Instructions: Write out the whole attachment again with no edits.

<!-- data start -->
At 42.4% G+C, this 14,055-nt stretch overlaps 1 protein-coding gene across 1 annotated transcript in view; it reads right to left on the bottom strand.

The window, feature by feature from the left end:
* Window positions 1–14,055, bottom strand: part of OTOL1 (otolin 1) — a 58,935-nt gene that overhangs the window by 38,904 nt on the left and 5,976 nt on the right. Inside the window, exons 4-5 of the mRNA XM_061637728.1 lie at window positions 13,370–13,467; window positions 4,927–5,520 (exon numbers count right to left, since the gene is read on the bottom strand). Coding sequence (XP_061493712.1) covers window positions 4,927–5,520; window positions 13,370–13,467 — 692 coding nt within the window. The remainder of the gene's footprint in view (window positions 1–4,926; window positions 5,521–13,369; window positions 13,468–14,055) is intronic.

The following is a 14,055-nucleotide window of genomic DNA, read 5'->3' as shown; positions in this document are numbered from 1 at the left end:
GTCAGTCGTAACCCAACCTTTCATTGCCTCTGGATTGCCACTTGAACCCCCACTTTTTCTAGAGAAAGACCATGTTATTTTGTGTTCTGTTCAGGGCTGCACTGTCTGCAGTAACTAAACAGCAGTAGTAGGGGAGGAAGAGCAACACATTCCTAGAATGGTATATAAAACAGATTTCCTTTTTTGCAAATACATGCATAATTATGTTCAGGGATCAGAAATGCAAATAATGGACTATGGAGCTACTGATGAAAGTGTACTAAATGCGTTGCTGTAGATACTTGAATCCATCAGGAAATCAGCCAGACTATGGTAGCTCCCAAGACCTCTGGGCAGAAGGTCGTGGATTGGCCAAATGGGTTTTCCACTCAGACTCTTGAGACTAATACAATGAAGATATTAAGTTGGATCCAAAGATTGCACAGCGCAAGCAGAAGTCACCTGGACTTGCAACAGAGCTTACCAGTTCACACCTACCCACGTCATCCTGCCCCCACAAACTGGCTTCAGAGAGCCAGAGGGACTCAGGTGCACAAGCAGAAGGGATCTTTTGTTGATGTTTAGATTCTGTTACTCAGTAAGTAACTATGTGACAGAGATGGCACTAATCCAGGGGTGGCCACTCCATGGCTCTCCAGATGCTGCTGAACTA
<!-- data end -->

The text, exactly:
At 42.4% G+C, this 14,055-nt stretch overlaps 1 protein-coding gene across 1 annotated transcript in view; it reads right to left on the bottom strand.

The window, feature by feature from the left end:
* Window positions 1–14,055, bottom strand: part of OTOL1 (otolin 1) — a 58,935-nt gene that overhangs the window by 38,904 nt on the left and 5,976 nt on the right. Inside the window, exons 4-5 of the mRNA XM_061637728.1 lie at window positions 13,370–13,467; window positions 4,927–5,520 (exon numbers count right to left, since the gene is read on the bottom strand). Coding sequence (XP_061493712.1) covers window positions 4,927–5,520; window positions 13,370–13,467 — 692 coding nt within the window. The remainder of the gene's footprint in view (window positions 1–4,926; window positions 5,521–13,369; window positions 13,468–14,055) is intronic.

The following is a 14,055-nucleotide window of genomic DNA, read 5'->3' as shown; positions in this document are numbered from 1 at the left end:
GTCAGTCGTAACCCAACCTTTCATTGCCTCTGGATTGCCACTTGAACCCCCACTTTTTCTAGAGAAAGACCATGTTATTTTGTGTTCTGTTCAGGGCTGCACTGTCTGCAGTAACTAAACAGCAGTAGTAGGGGAGGAAGAGCAACACATTCCTAGAATGGTATATAAAACAGATTTCCTTTTTTGCAAATACATGCATAATTATGTTCAGGGATCAGAAATGCAAATAATGGACTATGGAGCTACTGATGAAAGTGTACTAAATGCGTTGCTGTAGATACTTGAATCCATCAGGAAATCAGCCAGACTATGGTAGCTCCCAAGACCTCTGGGCAGAAGGTCGTGGATTGGCCAAATGGGTTTTCCACTCAGACTCTTGAGACTAATACAATGAAGATATTAAGTTGGATCCAAAGATTGCACAGCGCAAGCAGAAGTCACCTGGACTTGCAACAGAGCTTACCAGTTCACACCTACCCACGTCATCCTGCCCCCACAAACTGGCTTCAGAGAGCCAGAGGGACTCAGGTGCACAAGCAGAAGGGATCTTTTGTTGATGTTTAGATTCTGTTACTCAGTAAGTAACTATGTGACAGAGATGGCACTAATCCAGGGGTGGCCACTCCATGGCTCTCCAGATGCTGCTGAACTA